By W.A Wijewardena –
Sustaining economic growth: Public-Private Partnership to keep public investments going
So many traps to avoid in stepping up growth
Sri Lanka’s avowed goal has been to maintain a high economic growth in the next few decades to elevate the country from a lower middle income country to a higher middle income country in the first instance and then to a rich country not long after that. But this path is marred with pitfalls and traps.
Having recognised these traps, the Central Bank in its Strategic Plan for 2014 – an annual rolling plan which the Bank has had since 2007 – an opportune theme has been pronounced: ‘Step up! Avoid the trap’. There are many possible traps the country may get into but one important trap which impedes the country’s ‘stepping-up’ initiative is the inability of the government to continue with a high public sector investment program to meet the growing investment needs of the country without going for costly commercial debts.
Need for enhancing and sustaining public investments
The construction of buildings, roads, ports, airports, power plants and so on – commonly known as physical infrastructure facilities – provides ground conditions conducive for subsequent economic growth to take place. Governments contribute to such infrastructure facilities by allocating funds for capital expenditure, known as ‘public investment’. To do so, several fiscal policy options are available to a government. It could cut down the consumption expenditure, known as current expenditure, generate savings in its revenue account and divert the resources to capital expenditure programs. It is like saving money and building a house so that a person is not under obligation to anyone after he has had his desired house.
Crowding-out of private initiatives
Or else, it can borrow money from local markets and foreigners to finance the capital expenditure programs. But when it borrows from local markets in excessive amounts, local interest rates will go up making it more expensive for private people to undertake similar capital expenditure programs. Economists call this ‘crowding out’ of private investments.
Foreign borrowings are repaid by making further borrowings
When it borrows from foreign sources, it will increase the country’s foreign debt and drive the country to a very critical situation of having to find foreign exchange to repay those loans. This was the experience of Mexico, Chile and Argentina in 1980s and Greece and Cyprus in the recent past. Demonstrating a similar ominous sign, in Sri Lanka’s case, such foreign loans are now repaid by raising new loans in bigger amounts year after year.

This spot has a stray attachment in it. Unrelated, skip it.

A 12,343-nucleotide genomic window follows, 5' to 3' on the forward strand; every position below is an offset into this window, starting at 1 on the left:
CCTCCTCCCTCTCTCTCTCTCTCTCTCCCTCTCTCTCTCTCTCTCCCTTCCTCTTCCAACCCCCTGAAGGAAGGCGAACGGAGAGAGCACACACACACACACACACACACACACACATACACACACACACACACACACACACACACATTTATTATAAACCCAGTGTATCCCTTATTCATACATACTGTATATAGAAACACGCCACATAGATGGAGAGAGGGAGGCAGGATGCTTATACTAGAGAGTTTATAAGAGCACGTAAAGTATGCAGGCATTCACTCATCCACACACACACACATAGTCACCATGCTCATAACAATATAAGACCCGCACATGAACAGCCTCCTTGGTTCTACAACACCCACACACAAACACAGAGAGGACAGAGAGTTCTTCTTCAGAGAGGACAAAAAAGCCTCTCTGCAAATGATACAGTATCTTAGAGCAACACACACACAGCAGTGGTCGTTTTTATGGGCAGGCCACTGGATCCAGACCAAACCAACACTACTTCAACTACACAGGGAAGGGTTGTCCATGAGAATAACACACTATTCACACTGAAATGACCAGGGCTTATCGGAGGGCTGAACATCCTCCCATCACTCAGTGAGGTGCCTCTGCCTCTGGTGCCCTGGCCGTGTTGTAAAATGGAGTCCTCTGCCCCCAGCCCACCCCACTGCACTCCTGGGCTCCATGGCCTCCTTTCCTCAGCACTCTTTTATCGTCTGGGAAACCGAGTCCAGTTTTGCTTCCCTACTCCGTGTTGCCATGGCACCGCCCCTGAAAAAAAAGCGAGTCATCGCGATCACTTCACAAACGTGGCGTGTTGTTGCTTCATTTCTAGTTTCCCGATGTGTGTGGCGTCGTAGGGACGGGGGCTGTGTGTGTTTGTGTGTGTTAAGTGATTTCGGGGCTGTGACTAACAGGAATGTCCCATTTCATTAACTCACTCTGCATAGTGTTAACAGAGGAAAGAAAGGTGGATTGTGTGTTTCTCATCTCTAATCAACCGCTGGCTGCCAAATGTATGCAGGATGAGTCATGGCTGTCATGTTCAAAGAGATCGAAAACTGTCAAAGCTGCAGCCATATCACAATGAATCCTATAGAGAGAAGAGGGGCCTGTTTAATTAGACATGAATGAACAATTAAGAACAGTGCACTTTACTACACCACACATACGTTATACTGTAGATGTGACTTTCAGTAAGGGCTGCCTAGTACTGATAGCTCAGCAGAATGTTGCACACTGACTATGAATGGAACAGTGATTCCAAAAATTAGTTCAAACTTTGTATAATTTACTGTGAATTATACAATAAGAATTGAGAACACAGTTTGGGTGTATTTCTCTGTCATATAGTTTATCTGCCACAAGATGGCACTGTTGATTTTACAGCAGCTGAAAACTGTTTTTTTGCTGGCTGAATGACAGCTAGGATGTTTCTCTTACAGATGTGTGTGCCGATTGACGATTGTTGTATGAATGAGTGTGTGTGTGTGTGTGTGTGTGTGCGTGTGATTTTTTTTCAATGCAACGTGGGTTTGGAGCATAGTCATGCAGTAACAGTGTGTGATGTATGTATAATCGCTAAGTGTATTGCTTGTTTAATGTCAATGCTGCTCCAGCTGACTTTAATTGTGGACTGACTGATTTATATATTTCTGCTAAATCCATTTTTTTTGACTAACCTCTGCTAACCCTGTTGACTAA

Inflation will cause a country to sacrifice all the good gains
In the third, a government could print new money through the central bank and borrowing money from commercial banks and meet the capital expenditure expenses. This option is fraught with the risk of generating inflation and sacrificing all the good results which the country has attained in growth and stability – the current tagline of the Central Bank of Sri Lanka. That is a trap which Sri Lanka has to avoid in its ‘stepping up operation’ for sustaining economic growth.
Low level of public investments is a problem
Sri Lanka has exhausted all these options by now. As a result, the government has not been able to step up its public investment without going for costly commercial borrowings, either from countries like China or from international capital markets. Thus, the Government’s capital expenditure as a percentage of the country’s GDP has stood around 5.6% on average during 2008 to 2012. The attainment in 2013 has not been that impressive either with a public investment of only 5.8%; since then till 2016, the target of the Government has been to maintain a rate of 6.3% which is only marginally higher than the historical record.
PPP is a crowding-in strategy
Obviously, the Sri Lanka Government is now faced with a financing constraint which will impede its attempt at spending more money on public investment programs. In this scenario, an alternative available has been the use of private sector talents, financial resources and managerial skills to provide the much needed infrastructure facilities to the economy. That strategy is known as public private partnership or PPP or just P3. Fortunately, it is a ‘crowding in’ strategy to bring the private sector which has been crowded out by excessive past borrowing made by governments from local markets to the limelight of economic activities.
Central Bank’s recognition of PPP